A competent and moist steamed ginger sponge with a dollop of gingery ice cream is good, the stem ginger butterscotch particularly good. I should pause here to say the desserts are good value at £5. The only shadow on the culinary horizon is the Bramley apple and bramble crumble which, and this may not surprise you as nobody in the 21st century restaurant world can do a proper crumble, is poor. The crumble topping is thin, hard and could be from one of those yoghurt corners that sell like hot-cakes in Tesco, the filling is like spooning up a bowlful of hot, runny jam. Did it spoil the whole food experience? No. Should they rethink the decor? Yes. Even if they don’t is Cafe Fish worth a visit? Definitely.
Can’t really say better than that.
The tiny cactus sitting next to the salt and pepper on each table was quirky and spoke volumes for the management of Cafe Fish. Simply, it summed up the attention to detail.
Everything has been thought out, from the decor to what appears on the plate. Cafe Fish can’t be faulted.
The restaurant was first established in Edinburgh’s now trendy old port at Leith in the spring of 2009. News of its quality spread fast and it quickly became a place to visit.
Richard Muir was so strong in his belief that the project would work near the centre of Scotland’s Capital that he took a leap of faith and moved to affluent Stockbridge.
His chosen location is in a former bank and the 1930’s interior features some stunning art deco work, including wonderful wood and marble floors.
An aluminium oyster bar is a prominent feature and it is complemented by aluminium tables. Some could consider this cold, but we felt it oozed class and cleanliness.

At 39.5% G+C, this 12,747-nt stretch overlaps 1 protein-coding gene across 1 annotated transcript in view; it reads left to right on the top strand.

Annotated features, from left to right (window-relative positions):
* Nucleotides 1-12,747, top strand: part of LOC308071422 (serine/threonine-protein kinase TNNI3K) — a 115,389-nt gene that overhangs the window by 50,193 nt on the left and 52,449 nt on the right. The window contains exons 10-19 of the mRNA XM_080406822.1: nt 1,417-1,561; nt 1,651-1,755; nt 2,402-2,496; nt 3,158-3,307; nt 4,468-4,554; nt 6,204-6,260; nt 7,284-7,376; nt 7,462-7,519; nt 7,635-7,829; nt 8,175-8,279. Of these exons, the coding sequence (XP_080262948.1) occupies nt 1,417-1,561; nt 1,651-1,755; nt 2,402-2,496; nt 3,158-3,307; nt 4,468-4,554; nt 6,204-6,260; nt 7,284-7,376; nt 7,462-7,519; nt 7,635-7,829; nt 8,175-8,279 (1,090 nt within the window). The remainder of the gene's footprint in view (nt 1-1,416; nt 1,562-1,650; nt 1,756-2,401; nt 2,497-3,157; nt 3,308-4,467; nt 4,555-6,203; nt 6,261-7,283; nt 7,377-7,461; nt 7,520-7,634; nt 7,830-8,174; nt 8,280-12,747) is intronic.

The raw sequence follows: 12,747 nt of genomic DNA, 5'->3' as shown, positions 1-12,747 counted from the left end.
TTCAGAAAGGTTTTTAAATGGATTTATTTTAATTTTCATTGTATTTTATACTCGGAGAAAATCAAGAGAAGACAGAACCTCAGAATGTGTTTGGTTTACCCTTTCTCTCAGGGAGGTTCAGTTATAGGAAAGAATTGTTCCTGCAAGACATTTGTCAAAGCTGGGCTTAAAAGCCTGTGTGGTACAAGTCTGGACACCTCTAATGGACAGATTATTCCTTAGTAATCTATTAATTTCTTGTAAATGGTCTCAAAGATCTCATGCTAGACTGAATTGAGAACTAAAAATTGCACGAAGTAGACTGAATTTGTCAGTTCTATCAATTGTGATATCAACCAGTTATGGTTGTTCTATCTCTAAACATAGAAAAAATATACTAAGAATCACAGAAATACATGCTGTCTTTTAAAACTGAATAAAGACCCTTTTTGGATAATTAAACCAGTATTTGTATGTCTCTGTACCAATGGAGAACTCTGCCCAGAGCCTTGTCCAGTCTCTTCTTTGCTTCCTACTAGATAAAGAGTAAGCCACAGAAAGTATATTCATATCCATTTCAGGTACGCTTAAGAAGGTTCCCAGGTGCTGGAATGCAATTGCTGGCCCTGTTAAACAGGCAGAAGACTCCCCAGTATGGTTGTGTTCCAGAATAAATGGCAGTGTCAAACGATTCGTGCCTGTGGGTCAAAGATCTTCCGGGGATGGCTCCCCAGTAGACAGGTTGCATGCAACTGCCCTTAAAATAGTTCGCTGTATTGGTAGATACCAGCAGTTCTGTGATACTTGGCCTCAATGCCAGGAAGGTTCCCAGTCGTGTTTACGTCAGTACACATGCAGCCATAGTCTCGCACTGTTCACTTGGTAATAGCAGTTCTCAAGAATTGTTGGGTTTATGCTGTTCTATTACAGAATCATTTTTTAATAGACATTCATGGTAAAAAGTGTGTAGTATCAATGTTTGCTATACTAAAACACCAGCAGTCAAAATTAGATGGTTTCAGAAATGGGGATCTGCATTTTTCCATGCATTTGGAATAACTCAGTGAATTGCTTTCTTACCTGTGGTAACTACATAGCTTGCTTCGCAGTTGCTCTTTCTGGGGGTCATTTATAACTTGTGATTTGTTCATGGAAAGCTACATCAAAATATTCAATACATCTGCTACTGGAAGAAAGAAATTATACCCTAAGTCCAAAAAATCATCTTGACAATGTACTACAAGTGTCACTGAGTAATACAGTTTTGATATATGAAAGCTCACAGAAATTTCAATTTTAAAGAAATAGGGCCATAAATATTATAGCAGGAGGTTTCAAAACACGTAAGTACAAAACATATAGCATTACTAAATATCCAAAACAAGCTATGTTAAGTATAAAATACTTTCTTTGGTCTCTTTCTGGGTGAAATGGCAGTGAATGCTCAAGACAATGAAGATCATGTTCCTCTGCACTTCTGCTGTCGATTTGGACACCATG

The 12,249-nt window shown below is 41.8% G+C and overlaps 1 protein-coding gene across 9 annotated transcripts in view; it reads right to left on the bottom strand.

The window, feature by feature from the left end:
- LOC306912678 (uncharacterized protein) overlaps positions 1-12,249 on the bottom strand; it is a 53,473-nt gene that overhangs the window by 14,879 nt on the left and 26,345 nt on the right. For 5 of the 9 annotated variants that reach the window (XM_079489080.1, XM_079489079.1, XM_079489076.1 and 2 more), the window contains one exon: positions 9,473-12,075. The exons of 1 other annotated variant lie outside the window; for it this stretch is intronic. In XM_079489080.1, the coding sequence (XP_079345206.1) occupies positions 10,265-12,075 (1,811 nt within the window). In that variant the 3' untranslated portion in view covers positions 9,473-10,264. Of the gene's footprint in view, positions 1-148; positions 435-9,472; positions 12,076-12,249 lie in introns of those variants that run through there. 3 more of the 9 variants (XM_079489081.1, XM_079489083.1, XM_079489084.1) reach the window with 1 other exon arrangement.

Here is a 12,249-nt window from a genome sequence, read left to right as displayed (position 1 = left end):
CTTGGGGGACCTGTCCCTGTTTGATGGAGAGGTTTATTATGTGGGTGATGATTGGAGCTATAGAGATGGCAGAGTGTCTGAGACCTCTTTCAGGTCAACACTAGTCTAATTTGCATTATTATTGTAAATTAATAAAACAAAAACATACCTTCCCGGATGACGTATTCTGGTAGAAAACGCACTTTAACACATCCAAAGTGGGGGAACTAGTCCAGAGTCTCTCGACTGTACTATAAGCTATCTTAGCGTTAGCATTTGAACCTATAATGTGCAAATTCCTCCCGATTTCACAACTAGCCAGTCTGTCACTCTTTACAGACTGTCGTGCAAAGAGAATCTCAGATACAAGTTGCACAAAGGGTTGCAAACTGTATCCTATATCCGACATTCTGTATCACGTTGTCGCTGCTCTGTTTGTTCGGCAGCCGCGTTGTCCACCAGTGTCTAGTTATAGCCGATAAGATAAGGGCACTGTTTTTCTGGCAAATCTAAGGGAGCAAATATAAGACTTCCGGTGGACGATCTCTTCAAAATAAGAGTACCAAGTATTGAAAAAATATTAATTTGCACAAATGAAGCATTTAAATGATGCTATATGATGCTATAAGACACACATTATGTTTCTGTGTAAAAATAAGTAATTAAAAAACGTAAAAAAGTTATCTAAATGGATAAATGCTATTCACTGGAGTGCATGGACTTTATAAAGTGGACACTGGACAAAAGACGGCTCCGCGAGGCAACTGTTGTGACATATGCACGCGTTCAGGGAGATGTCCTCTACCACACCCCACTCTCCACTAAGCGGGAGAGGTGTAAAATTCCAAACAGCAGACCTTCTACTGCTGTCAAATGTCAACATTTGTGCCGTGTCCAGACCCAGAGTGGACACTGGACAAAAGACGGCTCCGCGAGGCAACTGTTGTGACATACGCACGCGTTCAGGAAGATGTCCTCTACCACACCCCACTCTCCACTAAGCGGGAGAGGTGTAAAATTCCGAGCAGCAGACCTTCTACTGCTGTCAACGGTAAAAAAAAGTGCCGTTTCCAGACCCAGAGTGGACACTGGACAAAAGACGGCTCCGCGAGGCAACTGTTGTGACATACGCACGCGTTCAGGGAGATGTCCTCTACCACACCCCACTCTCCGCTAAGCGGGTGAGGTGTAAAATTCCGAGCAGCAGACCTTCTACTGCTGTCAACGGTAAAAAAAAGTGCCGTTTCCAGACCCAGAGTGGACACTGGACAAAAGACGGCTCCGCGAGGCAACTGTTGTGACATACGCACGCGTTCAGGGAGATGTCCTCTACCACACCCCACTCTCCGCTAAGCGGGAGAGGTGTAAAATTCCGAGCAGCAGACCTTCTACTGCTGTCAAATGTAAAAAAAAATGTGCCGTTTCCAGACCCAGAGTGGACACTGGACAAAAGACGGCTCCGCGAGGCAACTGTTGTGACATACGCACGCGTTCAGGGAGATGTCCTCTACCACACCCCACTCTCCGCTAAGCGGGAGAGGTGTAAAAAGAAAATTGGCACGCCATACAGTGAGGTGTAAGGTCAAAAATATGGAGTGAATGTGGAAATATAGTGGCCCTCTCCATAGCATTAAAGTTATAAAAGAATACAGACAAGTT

The move meant overheads increased, but so did the footfall exposure for this superb establishment. Cafe Fish now enjoys a prominent position near one of Edinburgh’s leading inner-city villages, Stockbridge.
The 65-cover restaurant (with an outside terrace for 18) is open all day, seven days, catering for a cross section, from mums with prams to discerning diners. It is busy, a testament to its quality.
Locally sourced fish and shellfish is key to this project. Even the bread is specially-selected, locally.
Speak to Mr Muir and he will tell you exactly who supplied your pan roasted sea bass or trout and the menu changes to suit what is available.
Cafe Fish is chic but not stuffy and part of that informality is having part of the kitchen on view to diners.
You can watch your meal being constructed before serving. Once again, attention to detail.
Head chef Stuart Lynch has been in charge since last August and his enthusiastic team are anxious to please.
What’s more, they have recruited a Japanese sushi trained and qualified chef, adding a welcome extra touch as well as providing another PR outlet.